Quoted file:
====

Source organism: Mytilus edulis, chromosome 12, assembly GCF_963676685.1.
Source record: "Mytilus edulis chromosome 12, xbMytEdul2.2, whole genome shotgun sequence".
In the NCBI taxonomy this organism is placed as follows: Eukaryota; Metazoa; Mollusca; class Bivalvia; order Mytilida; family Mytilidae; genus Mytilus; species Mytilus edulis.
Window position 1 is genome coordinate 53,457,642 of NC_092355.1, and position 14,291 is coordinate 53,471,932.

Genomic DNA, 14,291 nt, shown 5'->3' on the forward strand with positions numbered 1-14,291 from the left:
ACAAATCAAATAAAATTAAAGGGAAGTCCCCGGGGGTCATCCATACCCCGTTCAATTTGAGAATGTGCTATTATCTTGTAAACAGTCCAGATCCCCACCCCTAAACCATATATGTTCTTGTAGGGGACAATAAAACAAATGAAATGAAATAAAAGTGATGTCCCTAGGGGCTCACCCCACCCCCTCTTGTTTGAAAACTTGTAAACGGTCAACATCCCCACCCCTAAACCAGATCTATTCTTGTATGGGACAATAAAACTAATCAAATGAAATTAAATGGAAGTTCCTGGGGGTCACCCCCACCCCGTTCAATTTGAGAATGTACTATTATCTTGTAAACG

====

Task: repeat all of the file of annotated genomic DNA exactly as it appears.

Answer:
Source organism: Mytilus edulis, chromosome 12, assembly GCF_963676685.1.
Source record: "Mytilus edulis chromosome 12, xbMytEdul2.2, whole genome shotgun sequence".
In the NCBI taxonomy this organism is placed as follows: Eukaryota; Metazoa; Mollusca; class Bivalvia; order Mytilida; family Mytilidae; genus Mytilus; species Mytilus edulis.
Window position 1 is genome coordinate 53,457,642 of NC_092355.1, and position 14,291 is coordinate 53,471,932.

Genomic DNA, 14,291 nt, shown 5'->3' on the forward strand with positions numbered 1-14,291 from the left:
ACAAATCAAATAAAATTAAAGGGAAGTCCCCGGGGGTCATCCATACCCCGTTCAATTTGAGAATGTGCTATTATCTTGTAAACAGTCCAGATCCCCACCCCTAAACCATATATGTTCTTGTAGGGGACAATAAAACAAATGAAATGAAATAAAAGTGATGTCCCTAGGGGCTCACCCCACCCCCTCTTGTTTGAAAACTTGTAAACGGTCAACATCCCCACCCCTAAACCAGATCTATTCTTGTATGGGACAATAAAACTAATCAAATGAAATTAAATGGAAGTTCCTGGGGGTCACCCCCACCCCGTTCAATTTGAGAATGTACTATTATCTTGTAAACG